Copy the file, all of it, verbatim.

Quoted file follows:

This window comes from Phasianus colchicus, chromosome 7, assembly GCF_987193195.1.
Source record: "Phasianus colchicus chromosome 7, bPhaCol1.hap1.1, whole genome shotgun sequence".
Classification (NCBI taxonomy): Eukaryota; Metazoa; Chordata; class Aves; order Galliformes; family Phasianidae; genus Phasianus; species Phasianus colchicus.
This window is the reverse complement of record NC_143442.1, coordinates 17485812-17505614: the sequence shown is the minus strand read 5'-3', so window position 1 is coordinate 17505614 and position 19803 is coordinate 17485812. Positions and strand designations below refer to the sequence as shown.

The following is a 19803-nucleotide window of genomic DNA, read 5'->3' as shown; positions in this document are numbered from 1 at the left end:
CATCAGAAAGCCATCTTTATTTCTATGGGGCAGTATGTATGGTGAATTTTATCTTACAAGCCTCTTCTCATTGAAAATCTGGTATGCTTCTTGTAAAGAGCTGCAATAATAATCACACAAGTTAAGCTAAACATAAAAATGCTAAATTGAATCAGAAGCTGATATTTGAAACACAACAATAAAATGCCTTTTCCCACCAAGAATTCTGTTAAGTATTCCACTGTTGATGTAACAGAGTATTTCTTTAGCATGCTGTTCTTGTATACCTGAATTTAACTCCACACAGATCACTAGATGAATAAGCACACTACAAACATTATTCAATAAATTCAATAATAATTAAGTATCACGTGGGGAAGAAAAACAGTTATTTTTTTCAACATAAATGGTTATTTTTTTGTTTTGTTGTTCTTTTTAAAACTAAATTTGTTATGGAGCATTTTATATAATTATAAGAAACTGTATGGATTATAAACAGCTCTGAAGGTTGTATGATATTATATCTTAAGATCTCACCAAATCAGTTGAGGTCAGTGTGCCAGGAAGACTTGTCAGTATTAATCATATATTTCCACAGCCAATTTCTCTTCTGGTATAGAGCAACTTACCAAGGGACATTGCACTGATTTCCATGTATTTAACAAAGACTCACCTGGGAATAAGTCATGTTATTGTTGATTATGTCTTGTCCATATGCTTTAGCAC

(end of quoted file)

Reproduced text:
This window comes from Phasianus colchicus, chromosome 7, assembly GCF_987193195.1.
Source record: "Phasianus colchicus chromosome 7, bPhaCol1.hap1.1, whole genome shotgun sequence".
Classification (NCBI taxonomy): Eukaryota; Metazoa; Chordata; class Aves; order Galliformes; family Phasianidae; genus Phasianus; species Phasianus colchicus.
This window is the reverse complement of record NC_143442.1, coordinates 17485812-17505614: the sequence shown is the minus strand read 5'-3', so window position 1 is coordinate 17505614 and position 19803 is coordinate 17485812. Positions and strand designations below refer to the sequence as shown.

The following is a 19803-nucleotide window of genomic DNA, read 5'->3' as shown; positions in this document are numbered from 1 at the left end:
CATCAGAAAGCCATCTTTATTTCTATGGGGCAGTATGTATGGTGAATTTTATCTTACAAGCCTCTTCTCATTGAAAATCTGGTATGCTTCTTGTAAAGAGCTGCAATAATAATCACACAAGTTAAGCTAAACATAAAAATGCTAAATTGAATCAGAAGCTGATATTTGAAACACAACAATAAAATGCCTTTTCCCACCAAGAATTCTGTTAAGTATTCCACTGTTGATGTAACAGAGTATTTCTTTAGCATGCTGTTCTTGTATACCTGAATTTAACTCCACACAGATCACTAGATGAATAAGCACACTACAAACATTATTCAATAAATTCAATAATAATTAAGTATCACGTGGGGAAGAAAAACAGTTATTTTTTTCAACATAAATGGTTATTTTTTTGTTTTGTTGTTCTTTTTAAAACTAAATTTGTTATGGAGCATTTTATATAATTATAAGAAACTGTATGGATTATAAACAGCTCTGAAGGTTGTATGATATTATATCTTAAGATCTCACCAAATCAGTTGAGGTCAGTGTGCCAGGAAGACTTGTCAGTATTAATCATATATTTCCACAGCCAATTTCTCTTCTGGTATAGAGCAACTTACCAAGGGACATTGCACTGATTTCCATGTATTTAACAAAGACTCACCTGGGAATAAGTCATGTTATTGTTGATTATGTCTTGTCCATATGCTTTAGCAC